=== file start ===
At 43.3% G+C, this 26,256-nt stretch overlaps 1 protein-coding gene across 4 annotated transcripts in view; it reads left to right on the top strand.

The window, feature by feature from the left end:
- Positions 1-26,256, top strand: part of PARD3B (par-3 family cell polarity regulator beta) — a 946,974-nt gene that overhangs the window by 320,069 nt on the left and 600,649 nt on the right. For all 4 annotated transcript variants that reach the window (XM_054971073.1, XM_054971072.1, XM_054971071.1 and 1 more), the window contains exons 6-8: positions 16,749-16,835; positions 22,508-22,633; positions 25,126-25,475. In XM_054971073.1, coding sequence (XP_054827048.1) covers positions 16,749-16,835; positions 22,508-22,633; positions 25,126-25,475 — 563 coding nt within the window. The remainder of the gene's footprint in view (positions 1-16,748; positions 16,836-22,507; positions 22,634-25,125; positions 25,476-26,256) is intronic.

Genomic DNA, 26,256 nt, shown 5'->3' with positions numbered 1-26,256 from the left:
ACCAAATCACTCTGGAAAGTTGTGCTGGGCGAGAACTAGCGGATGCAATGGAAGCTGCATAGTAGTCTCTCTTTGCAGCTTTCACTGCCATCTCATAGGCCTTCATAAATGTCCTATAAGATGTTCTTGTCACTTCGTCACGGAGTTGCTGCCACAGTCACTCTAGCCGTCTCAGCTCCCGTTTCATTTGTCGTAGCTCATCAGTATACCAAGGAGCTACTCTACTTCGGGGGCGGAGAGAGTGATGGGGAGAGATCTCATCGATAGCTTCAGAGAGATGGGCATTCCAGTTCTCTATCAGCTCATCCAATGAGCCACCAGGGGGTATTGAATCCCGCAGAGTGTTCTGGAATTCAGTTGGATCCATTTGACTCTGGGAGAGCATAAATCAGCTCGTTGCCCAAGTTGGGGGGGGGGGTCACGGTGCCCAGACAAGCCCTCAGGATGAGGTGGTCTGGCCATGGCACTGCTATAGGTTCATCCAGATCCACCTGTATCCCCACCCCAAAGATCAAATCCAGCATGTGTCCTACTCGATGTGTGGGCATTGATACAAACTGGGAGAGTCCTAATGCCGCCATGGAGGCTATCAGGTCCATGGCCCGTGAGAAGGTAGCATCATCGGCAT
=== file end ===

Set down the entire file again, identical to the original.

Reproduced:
At 43.3% G+C, this 26,256-nt stretch overlaps 1 protein-coding gene across 4 annotated transcripts in view; it reads left to right on the top strand.

The window, feature by feature from the left end:
- Positions 1-26,256, top strand: part of PARD3B (par-3 family cell polarity regulator beta) — a 946,974-nt gene that overhangs the window by 320,069 nt on the left and 600,649 nt on the right. For all 4 annotated transcript variants that reach the window (XM_054971073.1, XM_054971072.1, XM_054971071.1 and 1 more), the window contains exons 6-8: positions 16,749-16,835; positions 22,508-22,633; positions 25,126-25,475. In XM_054971073.1, coding sequence (XP_054827048.1) covers positions 16,749-16,835; positions 22,508-22,633; positions 25,126-25,475 — 563 coding nt within the window. The remainder of the gene's footprint in view (positions 1-16,748; positions 16,836-22,507; positions 22,634-25,125; positions 25,476-26,256) is intronic.

Genomic DNA, 26,256 nt, shown 5'->3' with positions numbered 1-26,256 from the left:
ACCAAATCACTCTGGAAAGTTGTGCTGGGCGAGAACTAGCGGATGCAATGGAAGCTGCATAGTAGTCTCTCTTTGCAGCTTTCACTGCCATCTCATAGGCCTTCATAAATGTCCTATAAGATGTTCTTGTCACTTCGTCACGGAGTTGCTGCCACAGTCACTCTAGCCGTCTCAGCTCCCGTTTCATTTGTCGTAGCTCATCAGTATACCAAGGAGCTACTCTACTTCGGGGGCGGAGAGAGTGATGGGGAGAGATCTCATCGATAGCTTCAGAGAGATGGGCATTCCAGTTCTCTATCAGCTCATCCAATGAGCCACCAGGGGGTATTGAATCCCGCAGAGTGTTCTGGAATTCAGTTGGATCCATTTGACTCTGGGAGAGCATAAATCAGCTCGTTGCCCAAGTTGGGGGGGGGGGTCACGGTGCCCAGACAAGCCCTCAGGATGAGGTGGTCTGGCCATGGCACTGCTATAGGTTCATCCAGATCCACCTGTATCCCCACCCCAAAGATCAAATCCAGCATGTGTCCTACTCGATGTGTGGGCATTGATACAAACTGGGAGAGTCCTAATGCCGCCATGGAGGCTATCAGGTCCATGGCCCGTGAGAAGGTAGCATCATCGGCAT